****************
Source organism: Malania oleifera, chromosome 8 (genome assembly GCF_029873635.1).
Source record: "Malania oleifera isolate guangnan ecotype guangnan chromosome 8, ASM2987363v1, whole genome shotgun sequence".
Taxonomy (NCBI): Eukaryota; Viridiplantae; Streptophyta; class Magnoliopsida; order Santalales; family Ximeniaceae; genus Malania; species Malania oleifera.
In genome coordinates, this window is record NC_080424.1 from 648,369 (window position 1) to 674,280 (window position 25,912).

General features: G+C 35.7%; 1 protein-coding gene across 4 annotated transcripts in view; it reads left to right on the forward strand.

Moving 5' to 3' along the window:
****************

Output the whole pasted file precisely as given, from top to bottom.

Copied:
Source organism: Malania oleifera, chromosome 8 (genome assembly GCF_029873635.1).
Source record: "Malania oleifera isolate guangnan ecotype guangnan chromosome 8, ASM2987363v1, whole genome shotgun sequence".
Taxonomy (NCBI): Eukaryota; Viridiplantae; Streptophyta; class Magnoliopsida; order Santalales; family Ximeniaceae; genus Malania; species Malania oleifera.
In genome coordinates, this window is record NC_080424.1 from 648,369 (window position 1) to 674,280 (window position 25,912).

General features: G+C 35.7%; 1 protein-coding gene across 4 annotated transcripts in view; it reads left to right on the forward strand.

Moving 5' to 3' along the window: